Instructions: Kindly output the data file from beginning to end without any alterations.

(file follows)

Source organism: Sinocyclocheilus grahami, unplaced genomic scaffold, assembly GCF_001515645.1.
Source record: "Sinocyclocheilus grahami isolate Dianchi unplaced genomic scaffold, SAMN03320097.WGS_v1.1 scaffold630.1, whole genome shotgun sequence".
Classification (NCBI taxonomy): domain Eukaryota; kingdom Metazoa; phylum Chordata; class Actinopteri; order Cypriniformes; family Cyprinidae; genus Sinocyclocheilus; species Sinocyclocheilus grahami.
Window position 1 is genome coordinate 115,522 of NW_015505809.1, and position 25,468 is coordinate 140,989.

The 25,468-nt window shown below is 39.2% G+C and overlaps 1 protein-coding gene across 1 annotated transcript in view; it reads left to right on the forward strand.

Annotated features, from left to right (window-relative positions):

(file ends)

Source organism: Sinocyclocheilus grahami, unplaced genomic scaffold, assembly GCF_001515645.1.
Source record: "Sinocyclocheilus grahami isolate Dianchi unplaced genomic scaffold, SAMN03320097.WGS_v1.1 scaffold630.1, whole genome shotgun sequence".
Classification (NCBI taxonomy): domain Eukaryota; kingdom Metazoa; phylum Chordata; class Actinopteri; order Cypriniformes; family Cyprinidae; genus Sinocyclocheilus; species Sinocyclocheilus grahami.
Window position 1 is genome coordinate 115,522 of NW_015505809.1, and position 25,468 is coordinate 140,989.

The 25,468-nt window shown below is 39.2% G+C and overlaps 1 protein-coding gene across 1 annotated transcript in view; it reads left to right on the forward strand.

Annotated features, from left to right (window-relative positions):